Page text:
Saturday, December 31, 2011
film review: I Am Legend
I Am Legend
Directed by: Francis Lawrence
Starring: Will Smith, Alice Brega
For synopsis please see my book review.
Ok, this isn't going to be a pleasant review, but like the book review, I can't really delve into why it fails so abysmally because that'd destroy the book for potential readers. If I sum it up though, the film missed the point. Completely. Like many Hollywood adaptations of classic (or modern classic) books or films, they were too focused in how awesome Will Smith would look walking down an empty New York street, and not enough in the crux of this story, the inner turmoil that haunts the last man alive and his constant battle to hold onto his sanity, his humanity and his self.
The book isn't an epic tale of a man taking on the disease single-handedly. It's a personal account and it's god damn harrowing. The film focuses too much on making Robert a hero and a good guy and MISSES THE GOD DAMN POINT. Essentially, the film is the glossy Hollywood attempt to sell tickets, and really I don't blame anyone except the writer and the executives who green lit the film. That said, the pacing of the film is actually pretty decent. The first 15 minutes or so do a pretty good job of setting up Robert as the final man alive, and showing New York as a crumbling ghost town that's been overtaken by nature. However it misses that mechanical approach in the book, it's almost gimmicky at times, and Will Smith is far too sane and emotional to truly be a man who has spent three years alone in the world. It also eliminates the humanity of the "dark seekers" as they're known in the film. They're more like zombies now and there isn't the persistent terrorising of Robert that exists in the book. In the book his neighbour Ben and other vampires are the single thing most likely to tear Robert's sanity to shreds, because he can't help think of them as the people they once were and of the humanity they now so sorely lack.
It's those smaller details that really niggle at me as I watch this film. They might be small details but they're important to the complete picture, and if you mess with one, ultimately you mess with all of them. Worst of all though, is the end. I can forgive, to an extent, making Robert a scientist who was involved in the original deadly cure or giving him a dog for a pet, or ramping up the action as he hunts the dark seekers. If you're going to make a blockbuster, you have to please the majority, and I'm fairly sure most people who saw this film had no idea it was based on a book. What I can't forgive though, is the ending. They basically took a big steaming pile of crap and smeared it all over Matheson's memory. It appeals to the lowest common denominator and completely disrespects not only the original, but the story that they had (rather haphazardly) been building to that point. It destroyed the elegance and complexity and humanity of the story and treated the audience like idiots. The rest of the movie is hardly a must-see, but that final half hour is enough to warrant me to advise you all to stay far, far away from this "movie".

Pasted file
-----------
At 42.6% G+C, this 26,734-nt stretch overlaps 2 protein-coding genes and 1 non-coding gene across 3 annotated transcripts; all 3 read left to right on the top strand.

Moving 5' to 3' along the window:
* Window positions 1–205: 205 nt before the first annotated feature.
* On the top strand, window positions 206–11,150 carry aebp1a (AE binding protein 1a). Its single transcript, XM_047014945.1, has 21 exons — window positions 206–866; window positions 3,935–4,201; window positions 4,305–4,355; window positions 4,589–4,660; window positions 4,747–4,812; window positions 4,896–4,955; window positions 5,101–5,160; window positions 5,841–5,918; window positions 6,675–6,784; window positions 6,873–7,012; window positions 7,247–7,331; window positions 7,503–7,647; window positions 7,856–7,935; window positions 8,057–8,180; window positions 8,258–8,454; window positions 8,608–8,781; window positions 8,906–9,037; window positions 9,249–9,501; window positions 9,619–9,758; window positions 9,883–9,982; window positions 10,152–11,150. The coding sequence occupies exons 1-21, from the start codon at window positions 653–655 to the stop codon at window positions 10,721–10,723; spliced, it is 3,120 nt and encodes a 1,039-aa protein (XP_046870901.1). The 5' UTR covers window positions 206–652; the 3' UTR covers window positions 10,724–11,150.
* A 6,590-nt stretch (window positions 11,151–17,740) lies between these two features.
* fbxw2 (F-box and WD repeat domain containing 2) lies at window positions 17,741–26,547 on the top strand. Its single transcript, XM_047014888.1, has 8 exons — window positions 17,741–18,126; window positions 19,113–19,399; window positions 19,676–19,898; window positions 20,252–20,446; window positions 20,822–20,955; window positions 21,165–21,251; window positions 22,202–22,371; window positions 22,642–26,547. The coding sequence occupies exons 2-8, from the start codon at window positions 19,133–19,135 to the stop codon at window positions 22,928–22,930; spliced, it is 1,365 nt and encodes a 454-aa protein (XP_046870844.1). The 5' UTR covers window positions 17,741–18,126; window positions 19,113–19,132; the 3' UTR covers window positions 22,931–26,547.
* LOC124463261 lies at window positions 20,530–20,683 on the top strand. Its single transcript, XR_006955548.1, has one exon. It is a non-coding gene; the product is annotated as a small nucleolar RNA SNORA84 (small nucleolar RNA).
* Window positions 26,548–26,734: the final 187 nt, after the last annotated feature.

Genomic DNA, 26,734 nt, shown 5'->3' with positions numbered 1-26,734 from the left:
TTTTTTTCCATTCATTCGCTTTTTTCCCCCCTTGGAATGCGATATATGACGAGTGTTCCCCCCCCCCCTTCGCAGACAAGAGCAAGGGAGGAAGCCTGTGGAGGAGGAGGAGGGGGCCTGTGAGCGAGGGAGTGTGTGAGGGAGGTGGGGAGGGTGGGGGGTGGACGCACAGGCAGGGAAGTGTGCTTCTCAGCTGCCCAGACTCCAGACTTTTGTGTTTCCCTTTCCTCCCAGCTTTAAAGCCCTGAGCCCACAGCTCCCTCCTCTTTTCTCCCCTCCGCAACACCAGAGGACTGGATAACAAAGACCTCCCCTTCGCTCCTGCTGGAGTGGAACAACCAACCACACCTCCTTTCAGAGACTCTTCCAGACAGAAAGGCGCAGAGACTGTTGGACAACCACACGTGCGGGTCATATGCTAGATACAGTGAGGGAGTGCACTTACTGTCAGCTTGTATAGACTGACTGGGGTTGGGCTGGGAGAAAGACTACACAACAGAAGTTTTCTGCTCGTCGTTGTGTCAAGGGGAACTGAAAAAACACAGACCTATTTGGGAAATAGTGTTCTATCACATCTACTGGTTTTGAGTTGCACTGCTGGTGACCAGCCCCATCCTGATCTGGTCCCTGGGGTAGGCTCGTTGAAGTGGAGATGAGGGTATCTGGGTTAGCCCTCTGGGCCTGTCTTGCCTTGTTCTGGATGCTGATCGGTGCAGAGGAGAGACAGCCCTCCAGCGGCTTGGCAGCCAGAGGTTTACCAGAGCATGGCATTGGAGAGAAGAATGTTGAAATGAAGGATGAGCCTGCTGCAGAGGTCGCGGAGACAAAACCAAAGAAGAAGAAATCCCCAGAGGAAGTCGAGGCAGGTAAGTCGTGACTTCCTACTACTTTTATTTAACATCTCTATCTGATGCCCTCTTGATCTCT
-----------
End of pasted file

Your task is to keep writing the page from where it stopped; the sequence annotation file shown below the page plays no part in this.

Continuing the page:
In the end I have to ask why the hell they thought this needed to be remade. The book could easily adapt to a moody and complex dystopian tale, but so far Hollywood has forced the story to bend their way in all three adaptations. Why do authors keep accepting the project if they can't keep true to the book? Surely they've read the original book and understand that their project has completely missed the mark. And if it's because Hollywood interferes, then don't make it. It's like the film adaptation of The Golden Compass, if people are pressuring you into removing the heart and soul of the story, then don't make it. Simple.
So, don't watch this. Read the book and if you must watch a film adaptation watch Night of the Living Dead because though it doesn't follow the plot in the slightest, the heart of the story is well and truly present in this classic zombie film, and it's the only film that Matheson himself thought captured his amazing novella successfully.